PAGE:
Catushpatha, Catur-patha, Catuṣpatha, Catuppatha: 10 definitions

Introduction

Catushpatha means something in Hinduism, Sanskrit, Buddhism, Pali, the history of ancient India, Marathi. If you want to know the exact meaning, history, etymology or English translation of this term then check out the descriptions on this page. Add your comment or reference to a book if you want to contribute to this summary article.

The Sanskrit term Catuṣpatha can be transliterated into English as Catuspatha or Catushpatha, using the IAST transliteration scheme (?).

Alternative spellings of this word include Chatushpatha.

In Hinduism

Shaivism (Shaiva philosophy)

[«previous (C) next»] — Catushpatha in Shaivism glossary
Source: archive.org: Sardhatrisatikalottaragama

Catuṣpatha (चतुष्पथ) refers to “creating four direction by crossing twigs” which is prescribed as one of the operations/ preliminary ceremonies related to the kuṇḍa (“fire-pit”), according to the various Āgamas and related literature. Catuṣpatha is mentioned in the Mṛgendra-āgama (Kriyā-pāda, chapter 6). The Mataṅgapārameśvara (Kriyā-pāda, chap 4) mentions Catuṣpathakalpana, while the Kiraṇa-āgama (kriyā-pāda, chpater 4), Ajita-āgama (Kriyā-pāda, chapter 21) and the Svāyambhuva-āgama (chapter 17) mentions Catuṣpathanyāsa.

Shaivism book cover
context information

Shaiva (शैव, śaiva) or Shaivism (śaivism) represents a tradition of Hinduism worshiping Shiva as the supreme being. Closely related to Shaktism, Shaiva literature includes a range of scriptures, including Tantras, while the root of this tradition may be traced back to the ancient Vedas.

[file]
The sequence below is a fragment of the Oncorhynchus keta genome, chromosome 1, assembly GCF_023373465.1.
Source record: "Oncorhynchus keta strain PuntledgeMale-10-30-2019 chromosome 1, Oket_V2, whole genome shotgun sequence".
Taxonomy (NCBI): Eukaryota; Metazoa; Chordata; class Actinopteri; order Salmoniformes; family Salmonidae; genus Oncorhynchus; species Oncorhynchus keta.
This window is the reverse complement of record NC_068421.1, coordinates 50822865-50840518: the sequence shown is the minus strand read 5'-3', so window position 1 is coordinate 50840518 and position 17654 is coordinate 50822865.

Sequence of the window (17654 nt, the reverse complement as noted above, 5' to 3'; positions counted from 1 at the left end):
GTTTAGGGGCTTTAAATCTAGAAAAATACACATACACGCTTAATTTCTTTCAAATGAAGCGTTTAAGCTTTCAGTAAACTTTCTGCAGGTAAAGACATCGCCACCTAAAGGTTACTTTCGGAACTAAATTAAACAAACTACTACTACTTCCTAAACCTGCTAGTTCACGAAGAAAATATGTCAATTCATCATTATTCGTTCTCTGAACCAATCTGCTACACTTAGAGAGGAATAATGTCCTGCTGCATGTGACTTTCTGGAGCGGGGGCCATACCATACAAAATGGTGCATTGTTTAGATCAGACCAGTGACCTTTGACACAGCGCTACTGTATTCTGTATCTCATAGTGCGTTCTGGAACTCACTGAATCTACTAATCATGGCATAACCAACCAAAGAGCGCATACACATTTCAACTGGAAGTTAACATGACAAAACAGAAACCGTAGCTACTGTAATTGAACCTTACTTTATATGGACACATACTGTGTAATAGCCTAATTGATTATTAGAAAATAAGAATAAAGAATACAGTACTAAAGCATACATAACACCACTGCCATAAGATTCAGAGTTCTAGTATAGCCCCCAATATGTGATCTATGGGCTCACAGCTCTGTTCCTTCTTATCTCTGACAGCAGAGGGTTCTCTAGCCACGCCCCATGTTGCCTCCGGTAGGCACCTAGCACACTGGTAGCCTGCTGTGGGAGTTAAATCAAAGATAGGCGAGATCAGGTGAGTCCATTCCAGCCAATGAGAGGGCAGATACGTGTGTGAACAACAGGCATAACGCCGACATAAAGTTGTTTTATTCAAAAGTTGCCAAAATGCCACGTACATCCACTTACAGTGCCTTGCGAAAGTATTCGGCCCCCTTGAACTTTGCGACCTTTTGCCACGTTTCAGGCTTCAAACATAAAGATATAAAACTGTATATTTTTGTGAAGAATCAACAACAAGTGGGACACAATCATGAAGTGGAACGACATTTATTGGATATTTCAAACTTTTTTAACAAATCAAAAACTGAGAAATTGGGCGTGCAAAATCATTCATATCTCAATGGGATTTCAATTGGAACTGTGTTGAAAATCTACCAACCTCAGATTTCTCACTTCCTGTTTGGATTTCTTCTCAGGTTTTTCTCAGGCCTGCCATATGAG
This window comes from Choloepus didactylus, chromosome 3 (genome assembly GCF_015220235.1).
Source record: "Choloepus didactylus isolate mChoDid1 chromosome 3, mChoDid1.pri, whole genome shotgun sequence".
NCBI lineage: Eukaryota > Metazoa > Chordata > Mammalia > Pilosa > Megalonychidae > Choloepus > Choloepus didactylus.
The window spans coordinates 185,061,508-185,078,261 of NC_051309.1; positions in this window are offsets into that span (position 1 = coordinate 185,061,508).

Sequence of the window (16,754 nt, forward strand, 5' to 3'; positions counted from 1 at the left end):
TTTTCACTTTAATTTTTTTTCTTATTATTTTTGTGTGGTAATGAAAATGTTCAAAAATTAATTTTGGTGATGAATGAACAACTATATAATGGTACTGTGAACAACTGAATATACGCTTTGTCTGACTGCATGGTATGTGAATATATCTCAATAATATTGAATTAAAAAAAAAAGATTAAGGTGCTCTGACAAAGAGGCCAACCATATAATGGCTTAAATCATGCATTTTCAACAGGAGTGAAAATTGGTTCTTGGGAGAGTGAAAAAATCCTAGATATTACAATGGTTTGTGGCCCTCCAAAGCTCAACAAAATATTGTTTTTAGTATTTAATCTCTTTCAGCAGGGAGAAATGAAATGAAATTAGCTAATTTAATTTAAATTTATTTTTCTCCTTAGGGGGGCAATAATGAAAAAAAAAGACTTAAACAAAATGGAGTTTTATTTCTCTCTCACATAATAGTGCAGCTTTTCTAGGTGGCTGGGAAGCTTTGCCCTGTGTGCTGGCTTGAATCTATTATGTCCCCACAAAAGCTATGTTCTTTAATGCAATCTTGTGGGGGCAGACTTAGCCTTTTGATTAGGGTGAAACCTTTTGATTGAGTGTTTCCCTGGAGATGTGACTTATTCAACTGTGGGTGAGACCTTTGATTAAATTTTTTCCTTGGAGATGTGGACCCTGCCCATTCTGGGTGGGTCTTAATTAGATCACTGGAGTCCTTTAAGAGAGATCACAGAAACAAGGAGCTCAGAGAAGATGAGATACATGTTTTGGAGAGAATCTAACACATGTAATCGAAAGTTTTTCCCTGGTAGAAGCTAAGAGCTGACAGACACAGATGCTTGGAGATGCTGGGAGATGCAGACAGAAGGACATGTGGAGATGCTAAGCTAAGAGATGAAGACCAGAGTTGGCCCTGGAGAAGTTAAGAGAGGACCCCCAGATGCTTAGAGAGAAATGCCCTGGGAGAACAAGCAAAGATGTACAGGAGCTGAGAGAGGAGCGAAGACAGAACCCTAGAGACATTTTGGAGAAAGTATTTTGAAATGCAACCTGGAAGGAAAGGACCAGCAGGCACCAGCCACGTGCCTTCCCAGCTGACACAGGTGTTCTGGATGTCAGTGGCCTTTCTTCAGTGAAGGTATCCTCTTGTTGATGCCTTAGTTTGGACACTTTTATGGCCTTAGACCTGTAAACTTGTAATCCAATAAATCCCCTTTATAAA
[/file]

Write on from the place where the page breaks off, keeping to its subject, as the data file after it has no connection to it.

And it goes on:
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India history and geogprahy

Source: archive.org: Husain Shahi Bengal

Catuṣpatha (चतुष्पथ) refers to “cross-way” according to Śrīnātha Ācāryacūḍāmaṇi’s Vivāha-tattvārṇava.—Rural settlements [in medieval Bengal] contained, in addition to habitations, roads and paths, tanks with bathing ghāṭs which supplied water to the people, jungles serving the purpose of the pasture-land and canals forming a sort of drainage system for the village. [...] It is known from Śrīnātha Ācāryacūḍāmaṇi’s Vivāha-tattvārṇava that rural areas had [viz., cross-way (catuṣpatha)][...]. Thus the disposition of land in rural settlements conformed, in many respects, to the needs of the people.

Source: Cologne Digital Sanskrit Dictionaries: Indian Epigraphical Glossary

Catuṣpatha.—(LP), a place where four roads meet. Note: catuṣpatha is defined in the “Indian epigraphical glossary” as it can be found on ancient inscriptions commonly written in Sanskrit, Prakrit or Dravidian languages.

India history book cover
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The history of India traces the identification of countries, villages, towns and other regions of India, as well as royal dynasties, rulers, tribes, local festivities and traditions and regional languages. Ancient India enjoyed religious freedom and encourages the path of Dharma, a concept common to Buddhism, Hinduism, and Jainism.

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Languages of India and abroad